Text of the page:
They're entrepreneurs with a conscience. With banana fibre saris, bio-degradable plastic bags, screw pine baskets and detergents made from fruits, they make a living out of supporting traditional artisans and in doing so make the world a greener place. The writer meets these eco-guardians

Hermit Crab

Subangani Rajkumar's home in Adyar extends into a small store filled with eco-friendly knick-knacks. There are natural soaps, coconut-based artefacts, bags, sandals, seed and paper jewellery, wallets and baskets made of screw pine, water hyacinth, jute and cotton, among other interesting finds.

“My childhood friend, Srividya Babu and I decided to do something together. And Hermit Crab began in 2009 as a fragrance store. Our basic aim was to please the five senses but we soon realised that it didn't work out too well. I had brought in a few palm leaf baskets from my native place near Tirunelveli and kept it in the store and was surprised to find that they became quite popular. We slowly began to convert the store into an eco-friendly gift boutique,” explains Subangani.

While most of the items are sourced from around the southern states, the friends also add to the store's collection from their travels abroad. “We get a lot of things from Kerala, Kanyakumari, Krishnagiri and Auroville. We also provide space for display of products made by housewives, NGOs and others.”

Just outside Hermit Crab is a patio coloured green by the leaves that completely envelop it. This is ‘Plantist', part of Hermit Crab's ‘Gift-a-plant' initiative. “We're both botanists,” says Subangani, “We thought we'd have a florist but realised that flowers wilt in a matter of days. Instead, we thought we'd ask people to gift plants and help customise it. That way, you're not just gifting a plant but making the city greener.”

Visit Hermit Crab at www.hermitcrab.co.in

Biotec Bags

It takes 1,000 years for plastic to degrade. And Biotec Bags, to rid the world of at least a percentage of non-degradable material has come up with bio-degradable plastic bags that turn into compost at the end of a year.

“It's very important to have an alternative to plastic because we realise banning plastic bags itself won't help. Our bags, which are priced same as plastic bags are injected with an enzyme that makes them bio-degradable,” says T.S. Shankar, director, Biotec Bags.

The company has been catering to a growing list of clientele since it went public a couple of years ago. “We wanted to take our product to the world and also make it affordable for the common man. We cater to stores of all sizes. Our clients include Apollo Pharmacy, Fruitshop on Greams Road, Sangeetha chain of restaurants and Ponds to name a few,” he says.

Shankar also dismisses using too many paper bags. “While paper does tend to be eco-friendly, what many people don't realise it that it's expensive to make and cutting 17 trees gives you one tonne of paper. And more often than not, we reuse plastic bags than those made of paper. So instead of being good to the environment, it causes more physical waste.”

Visit Biotec Bags at www.biotecbags.com

Shrikriti

Just off Nungambakkam in Kamdar Nagar is a boutique of a different kind. You get paper, terracotta and wood jewellery, organic cotton kurtis and tops, sarees made of bamboo and banana fibre and almost everything that is friendly to the Earth and your pockets.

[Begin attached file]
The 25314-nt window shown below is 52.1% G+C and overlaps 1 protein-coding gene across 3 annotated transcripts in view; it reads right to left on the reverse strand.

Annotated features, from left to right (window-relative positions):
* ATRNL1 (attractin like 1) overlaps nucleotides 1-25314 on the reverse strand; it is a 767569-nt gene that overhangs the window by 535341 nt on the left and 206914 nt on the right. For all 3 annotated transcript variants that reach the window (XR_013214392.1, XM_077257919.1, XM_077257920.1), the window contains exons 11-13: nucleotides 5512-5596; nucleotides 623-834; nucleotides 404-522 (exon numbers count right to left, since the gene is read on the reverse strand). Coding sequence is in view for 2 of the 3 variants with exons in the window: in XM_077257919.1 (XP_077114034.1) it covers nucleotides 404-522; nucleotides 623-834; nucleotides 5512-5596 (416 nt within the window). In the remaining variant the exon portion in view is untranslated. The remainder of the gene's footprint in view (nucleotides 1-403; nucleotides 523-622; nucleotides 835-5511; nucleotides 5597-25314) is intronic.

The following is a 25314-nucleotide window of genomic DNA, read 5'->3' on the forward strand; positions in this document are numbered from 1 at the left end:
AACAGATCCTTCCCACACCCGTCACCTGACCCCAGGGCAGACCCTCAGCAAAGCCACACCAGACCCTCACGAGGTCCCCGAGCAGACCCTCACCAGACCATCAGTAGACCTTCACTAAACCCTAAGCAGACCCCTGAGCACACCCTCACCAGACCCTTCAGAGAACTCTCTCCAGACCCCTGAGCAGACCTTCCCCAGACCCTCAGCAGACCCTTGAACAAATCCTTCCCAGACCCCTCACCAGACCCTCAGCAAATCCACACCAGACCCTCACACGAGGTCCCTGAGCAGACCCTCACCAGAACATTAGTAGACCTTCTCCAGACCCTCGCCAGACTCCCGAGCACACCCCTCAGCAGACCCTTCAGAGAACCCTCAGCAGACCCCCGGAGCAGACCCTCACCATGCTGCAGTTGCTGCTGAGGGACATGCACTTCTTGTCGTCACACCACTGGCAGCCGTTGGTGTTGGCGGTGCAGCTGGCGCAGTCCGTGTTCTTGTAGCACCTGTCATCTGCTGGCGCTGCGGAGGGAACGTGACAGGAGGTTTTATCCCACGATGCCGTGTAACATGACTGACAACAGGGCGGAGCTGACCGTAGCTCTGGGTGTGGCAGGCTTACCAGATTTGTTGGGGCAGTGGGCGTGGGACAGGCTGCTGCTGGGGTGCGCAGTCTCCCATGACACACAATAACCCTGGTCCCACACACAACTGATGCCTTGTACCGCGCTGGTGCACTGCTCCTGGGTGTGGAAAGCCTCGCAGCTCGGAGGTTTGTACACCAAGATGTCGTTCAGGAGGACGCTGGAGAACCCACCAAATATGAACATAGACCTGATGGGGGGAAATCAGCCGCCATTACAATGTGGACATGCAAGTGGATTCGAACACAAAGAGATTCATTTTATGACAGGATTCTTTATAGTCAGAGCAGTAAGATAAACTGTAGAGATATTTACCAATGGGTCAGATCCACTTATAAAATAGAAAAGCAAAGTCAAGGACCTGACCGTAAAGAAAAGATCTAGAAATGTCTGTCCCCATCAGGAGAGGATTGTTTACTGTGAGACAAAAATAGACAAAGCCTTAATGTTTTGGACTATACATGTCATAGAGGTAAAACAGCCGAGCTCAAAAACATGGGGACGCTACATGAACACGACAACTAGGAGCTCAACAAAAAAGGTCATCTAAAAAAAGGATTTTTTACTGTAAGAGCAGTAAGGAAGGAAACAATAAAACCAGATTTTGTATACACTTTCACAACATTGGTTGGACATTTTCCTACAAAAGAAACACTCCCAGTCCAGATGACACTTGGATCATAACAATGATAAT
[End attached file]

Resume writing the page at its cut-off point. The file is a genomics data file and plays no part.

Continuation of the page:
“We've been doing paper jewellery for seven years,” says Y. Satyakumar, who runs Shrikriti with his cousin Usha Natrajan, “We were looking for a bigger place and decided to expand into a complete fashion boutique. Everything here is eco-friendly and we were also able to support a few traditional artisans through our initiative.”

A forest tribe in Karnataka, housewives who do handicrafts and an Estonian girl who is settled here are some of the people they support. “We went back to our roots to find out what we can do differently. We realise that there isn't much time these days for people to support causes even when they want to. By buying things from us, they are helping us in our cause,” he says.

Satyakumar and Usha are soon planning to adopt a village near Chennai and teach crafts. “We would like to give the people an opportunity to work at a skill even while patronising traditional crafts.”

Visit Shrikriti at 73/67, Scheme Road, III Street, Kamdar Nagar, Mahalingapuram, Nungmabakkam.

Krya

Preethi Sukumaran and Srinivas Krishnaswamy lead a lifestyle most people would find amusing. They don't own a car or use synthetics at home; they're strict vegans and swear by organic food. “It's not enough if you say you want to be eco-friendly. It's a lifestyle by itself,” says Srinivas while Preethi adds, “we have a Krya formulation for everything; for hair, skin, clothes and even floors.”

Krya products are sustainable and completely biodegradable. With an unofficial soft launch a month ago, the couple started their venture with detergents made from soapberries. “This idea has been around for a while, but no one has produced it in a detergent format. It makes it easier for people to use on an everyday basis,” says Preethi.

While the soapberries are good on clothes, the detergent and the water used is recyclable, they explain. “Many people who have been interested in Krya are those who have water problems at home. When you use our detergent, the residue becomes compost for plants while the water used to wash can be used again to water them. It saves you from wasting so many litres everyday,” Srinivas explains.

“You only need to use a tablespoon everyday. You get a better wash with good lather which is safe on Indian colours and children's clothes, sans the chemicals and their after effects.”

Contact Krya at www.facebook.com/kryagoodies

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MetroplusJune 28, 2012